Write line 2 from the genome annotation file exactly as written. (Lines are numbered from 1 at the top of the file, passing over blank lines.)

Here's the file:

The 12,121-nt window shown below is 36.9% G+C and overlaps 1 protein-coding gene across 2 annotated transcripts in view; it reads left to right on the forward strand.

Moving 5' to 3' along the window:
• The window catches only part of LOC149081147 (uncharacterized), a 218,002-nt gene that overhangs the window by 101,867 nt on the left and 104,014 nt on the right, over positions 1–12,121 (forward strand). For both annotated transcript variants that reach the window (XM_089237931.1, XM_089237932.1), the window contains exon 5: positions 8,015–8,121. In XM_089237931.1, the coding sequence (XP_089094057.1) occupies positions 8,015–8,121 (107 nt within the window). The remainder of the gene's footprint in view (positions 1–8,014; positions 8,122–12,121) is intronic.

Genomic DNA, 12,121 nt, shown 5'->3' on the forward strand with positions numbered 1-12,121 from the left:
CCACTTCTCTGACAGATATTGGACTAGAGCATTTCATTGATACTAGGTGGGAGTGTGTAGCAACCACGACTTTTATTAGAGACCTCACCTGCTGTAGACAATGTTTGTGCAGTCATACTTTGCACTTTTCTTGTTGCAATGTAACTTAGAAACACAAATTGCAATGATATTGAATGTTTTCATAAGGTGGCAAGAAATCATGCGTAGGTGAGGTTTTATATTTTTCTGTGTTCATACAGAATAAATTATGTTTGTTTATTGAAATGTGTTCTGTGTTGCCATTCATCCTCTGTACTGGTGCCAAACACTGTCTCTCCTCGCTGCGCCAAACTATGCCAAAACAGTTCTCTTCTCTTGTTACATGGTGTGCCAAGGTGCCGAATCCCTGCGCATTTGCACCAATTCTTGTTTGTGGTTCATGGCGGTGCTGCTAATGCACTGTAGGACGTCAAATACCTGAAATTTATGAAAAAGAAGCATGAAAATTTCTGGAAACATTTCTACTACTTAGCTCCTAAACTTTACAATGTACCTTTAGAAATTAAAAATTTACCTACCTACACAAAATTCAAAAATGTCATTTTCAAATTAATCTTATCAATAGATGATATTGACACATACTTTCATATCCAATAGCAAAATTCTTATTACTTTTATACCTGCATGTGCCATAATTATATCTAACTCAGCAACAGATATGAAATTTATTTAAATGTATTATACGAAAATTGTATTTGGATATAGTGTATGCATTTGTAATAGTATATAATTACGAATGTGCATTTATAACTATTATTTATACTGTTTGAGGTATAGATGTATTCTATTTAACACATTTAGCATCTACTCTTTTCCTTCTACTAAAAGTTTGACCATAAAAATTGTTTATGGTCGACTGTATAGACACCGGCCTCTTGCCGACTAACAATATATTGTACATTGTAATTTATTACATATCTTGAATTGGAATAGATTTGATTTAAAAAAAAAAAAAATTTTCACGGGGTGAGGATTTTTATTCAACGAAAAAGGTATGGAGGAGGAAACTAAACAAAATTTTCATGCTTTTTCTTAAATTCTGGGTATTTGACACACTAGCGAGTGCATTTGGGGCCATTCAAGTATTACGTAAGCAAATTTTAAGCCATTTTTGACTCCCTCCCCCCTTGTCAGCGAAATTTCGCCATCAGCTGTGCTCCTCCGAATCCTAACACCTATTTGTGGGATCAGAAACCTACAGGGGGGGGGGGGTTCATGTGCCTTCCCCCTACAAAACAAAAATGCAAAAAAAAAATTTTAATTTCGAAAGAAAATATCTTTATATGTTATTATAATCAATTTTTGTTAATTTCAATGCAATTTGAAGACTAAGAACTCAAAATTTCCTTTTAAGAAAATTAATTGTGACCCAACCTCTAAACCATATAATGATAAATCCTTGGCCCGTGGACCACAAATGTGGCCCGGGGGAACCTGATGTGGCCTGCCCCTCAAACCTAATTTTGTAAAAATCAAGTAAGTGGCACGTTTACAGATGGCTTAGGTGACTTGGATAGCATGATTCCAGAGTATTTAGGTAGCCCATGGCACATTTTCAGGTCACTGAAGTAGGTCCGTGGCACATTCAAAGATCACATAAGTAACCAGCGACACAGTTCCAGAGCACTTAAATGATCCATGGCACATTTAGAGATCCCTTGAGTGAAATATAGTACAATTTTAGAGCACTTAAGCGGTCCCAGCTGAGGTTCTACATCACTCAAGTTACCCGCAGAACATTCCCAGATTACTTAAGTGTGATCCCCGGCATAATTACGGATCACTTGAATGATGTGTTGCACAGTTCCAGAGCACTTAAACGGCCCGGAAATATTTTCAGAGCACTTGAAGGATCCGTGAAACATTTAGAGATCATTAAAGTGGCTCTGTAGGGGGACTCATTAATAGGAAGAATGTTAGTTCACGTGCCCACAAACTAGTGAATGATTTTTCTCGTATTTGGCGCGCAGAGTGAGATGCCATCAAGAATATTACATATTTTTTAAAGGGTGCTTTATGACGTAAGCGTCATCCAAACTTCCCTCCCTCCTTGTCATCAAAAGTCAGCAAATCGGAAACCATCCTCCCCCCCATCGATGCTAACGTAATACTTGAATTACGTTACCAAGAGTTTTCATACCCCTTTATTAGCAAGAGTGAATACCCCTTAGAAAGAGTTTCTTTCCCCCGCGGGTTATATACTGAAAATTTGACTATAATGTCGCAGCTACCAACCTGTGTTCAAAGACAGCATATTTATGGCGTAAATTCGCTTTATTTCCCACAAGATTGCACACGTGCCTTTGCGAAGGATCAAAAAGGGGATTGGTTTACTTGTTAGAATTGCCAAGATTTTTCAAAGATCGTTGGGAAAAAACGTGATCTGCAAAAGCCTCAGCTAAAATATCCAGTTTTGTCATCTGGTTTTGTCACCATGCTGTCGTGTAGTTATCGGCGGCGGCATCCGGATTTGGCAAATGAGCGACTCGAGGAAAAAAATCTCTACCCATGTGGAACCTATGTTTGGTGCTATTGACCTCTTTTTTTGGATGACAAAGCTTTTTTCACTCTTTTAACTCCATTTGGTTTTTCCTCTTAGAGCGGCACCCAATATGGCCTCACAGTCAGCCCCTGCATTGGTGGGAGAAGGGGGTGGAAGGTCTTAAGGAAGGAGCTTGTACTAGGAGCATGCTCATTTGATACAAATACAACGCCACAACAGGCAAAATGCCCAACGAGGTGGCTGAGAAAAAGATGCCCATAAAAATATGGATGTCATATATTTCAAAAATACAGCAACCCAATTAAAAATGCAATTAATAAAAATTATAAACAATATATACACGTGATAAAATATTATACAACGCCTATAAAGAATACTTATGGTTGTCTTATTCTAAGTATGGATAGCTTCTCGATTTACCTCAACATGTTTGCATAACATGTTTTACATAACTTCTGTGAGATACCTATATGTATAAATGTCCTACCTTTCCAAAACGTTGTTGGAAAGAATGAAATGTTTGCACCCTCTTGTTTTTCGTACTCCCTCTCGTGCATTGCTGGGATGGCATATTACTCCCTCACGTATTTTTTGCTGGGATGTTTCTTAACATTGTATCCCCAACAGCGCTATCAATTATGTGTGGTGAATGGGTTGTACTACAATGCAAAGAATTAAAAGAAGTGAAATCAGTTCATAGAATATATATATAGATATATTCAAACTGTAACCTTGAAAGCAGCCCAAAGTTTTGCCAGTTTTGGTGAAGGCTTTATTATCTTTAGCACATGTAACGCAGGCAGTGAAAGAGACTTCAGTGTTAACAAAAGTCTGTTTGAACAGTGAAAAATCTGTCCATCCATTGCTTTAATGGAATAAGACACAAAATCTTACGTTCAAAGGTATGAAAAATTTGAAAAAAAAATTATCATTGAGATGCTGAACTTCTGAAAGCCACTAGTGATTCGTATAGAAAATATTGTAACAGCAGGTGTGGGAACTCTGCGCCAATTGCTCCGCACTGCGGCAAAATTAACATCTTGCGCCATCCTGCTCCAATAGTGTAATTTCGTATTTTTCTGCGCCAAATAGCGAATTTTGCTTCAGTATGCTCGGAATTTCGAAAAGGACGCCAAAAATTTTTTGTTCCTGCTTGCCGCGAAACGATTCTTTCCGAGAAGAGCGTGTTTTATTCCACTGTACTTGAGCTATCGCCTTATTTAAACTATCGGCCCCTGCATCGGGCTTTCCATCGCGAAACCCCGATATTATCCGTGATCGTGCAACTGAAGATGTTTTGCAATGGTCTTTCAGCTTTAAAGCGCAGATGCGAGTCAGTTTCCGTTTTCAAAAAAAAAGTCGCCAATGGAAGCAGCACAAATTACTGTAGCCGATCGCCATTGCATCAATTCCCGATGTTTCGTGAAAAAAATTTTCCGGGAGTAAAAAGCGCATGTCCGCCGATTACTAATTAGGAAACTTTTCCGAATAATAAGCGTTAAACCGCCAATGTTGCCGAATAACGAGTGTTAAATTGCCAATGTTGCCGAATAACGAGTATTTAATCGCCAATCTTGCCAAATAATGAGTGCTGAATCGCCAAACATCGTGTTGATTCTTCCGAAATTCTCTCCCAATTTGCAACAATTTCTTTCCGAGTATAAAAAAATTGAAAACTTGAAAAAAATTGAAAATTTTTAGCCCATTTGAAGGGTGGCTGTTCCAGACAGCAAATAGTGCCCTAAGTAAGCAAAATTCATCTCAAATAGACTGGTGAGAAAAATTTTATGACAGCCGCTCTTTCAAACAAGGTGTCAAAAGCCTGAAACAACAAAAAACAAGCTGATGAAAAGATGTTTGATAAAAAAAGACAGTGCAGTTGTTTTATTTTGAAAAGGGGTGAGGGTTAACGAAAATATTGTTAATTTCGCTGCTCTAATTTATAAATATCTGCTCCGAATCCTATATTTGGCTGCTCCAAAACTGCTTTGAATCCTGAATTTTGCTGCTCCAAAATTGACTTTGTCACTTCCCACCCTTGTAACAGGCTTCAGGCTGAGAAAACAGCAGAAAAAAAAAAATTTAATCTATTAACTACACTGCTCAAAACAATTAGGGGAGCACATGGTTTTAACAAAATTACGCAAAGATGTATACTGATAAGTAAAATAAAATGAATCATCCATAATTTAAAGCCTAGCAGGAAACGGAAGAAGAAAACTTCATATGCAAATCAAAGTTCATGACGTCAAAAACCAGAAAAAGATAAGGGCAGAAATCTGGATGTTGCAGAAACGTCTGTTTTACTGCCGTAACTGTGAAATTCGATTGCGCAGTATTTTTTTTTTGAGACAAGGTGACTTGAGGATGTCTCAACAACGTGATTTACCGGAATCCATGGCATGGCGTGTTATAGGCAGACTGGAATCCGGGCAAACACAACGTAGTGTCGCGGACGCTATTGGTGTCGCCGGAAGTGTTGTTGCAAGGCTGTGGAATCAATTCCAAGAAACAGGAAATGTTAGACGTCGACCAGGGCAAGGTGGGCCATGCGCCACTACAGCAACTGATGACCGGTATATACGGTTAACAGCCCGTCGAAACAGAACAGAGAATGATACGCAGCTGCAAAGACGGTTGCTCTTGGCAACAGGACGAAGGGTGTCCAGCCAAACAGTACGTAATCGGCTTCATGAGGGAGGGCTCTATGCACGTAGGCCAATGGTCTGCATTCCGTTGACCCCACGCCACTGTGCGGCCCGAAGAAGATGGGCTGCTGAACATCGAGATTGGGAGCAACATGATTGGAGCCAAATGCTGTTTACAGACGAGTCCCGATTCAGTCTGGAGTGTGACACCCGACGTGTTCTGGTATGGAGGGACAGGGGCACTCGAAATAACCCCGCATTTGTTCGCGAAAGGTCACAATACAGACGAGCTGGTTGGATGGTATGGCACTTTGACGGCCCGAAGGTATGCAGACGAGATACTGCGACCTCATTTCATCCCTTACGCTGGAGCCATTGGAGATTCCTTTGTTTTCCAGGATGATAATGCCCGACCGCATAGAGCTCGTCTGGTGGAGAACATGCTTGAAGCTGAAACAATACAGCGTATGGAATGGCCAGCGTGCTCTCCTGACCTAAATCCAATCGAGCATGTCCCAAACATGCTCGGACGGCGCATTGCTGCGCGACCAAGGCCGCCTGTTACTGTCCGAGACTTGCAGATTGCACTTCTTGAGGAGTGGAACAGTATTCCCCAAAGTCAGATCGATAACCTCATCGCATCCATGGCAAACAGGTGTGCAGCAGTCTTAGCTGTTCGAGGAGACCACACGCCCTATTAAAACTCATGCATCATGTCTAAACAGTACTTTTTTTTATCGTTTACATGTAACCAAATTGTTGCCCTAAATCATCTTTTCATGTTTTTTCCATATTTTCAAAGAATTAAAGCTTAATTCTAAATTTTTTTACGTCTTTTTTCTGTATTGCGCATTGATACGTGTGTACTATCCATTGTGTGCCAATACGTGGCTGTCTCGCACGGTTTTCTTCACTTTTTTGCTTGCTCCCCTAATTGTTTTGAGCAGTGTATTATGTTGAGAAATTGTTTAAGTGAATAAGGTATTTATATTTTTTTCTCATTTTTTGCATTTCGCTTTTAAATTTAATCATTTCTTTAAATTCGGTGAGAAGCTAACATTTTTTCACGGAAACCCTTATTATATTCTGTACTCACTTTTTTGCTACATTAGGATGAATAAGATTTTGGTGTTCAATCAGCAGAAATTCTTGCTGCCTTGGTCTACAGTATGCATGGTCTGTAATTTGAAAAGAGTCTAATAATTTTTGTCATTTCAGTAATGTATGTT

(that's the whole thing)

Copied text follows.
Moving 5' to 3' along the window: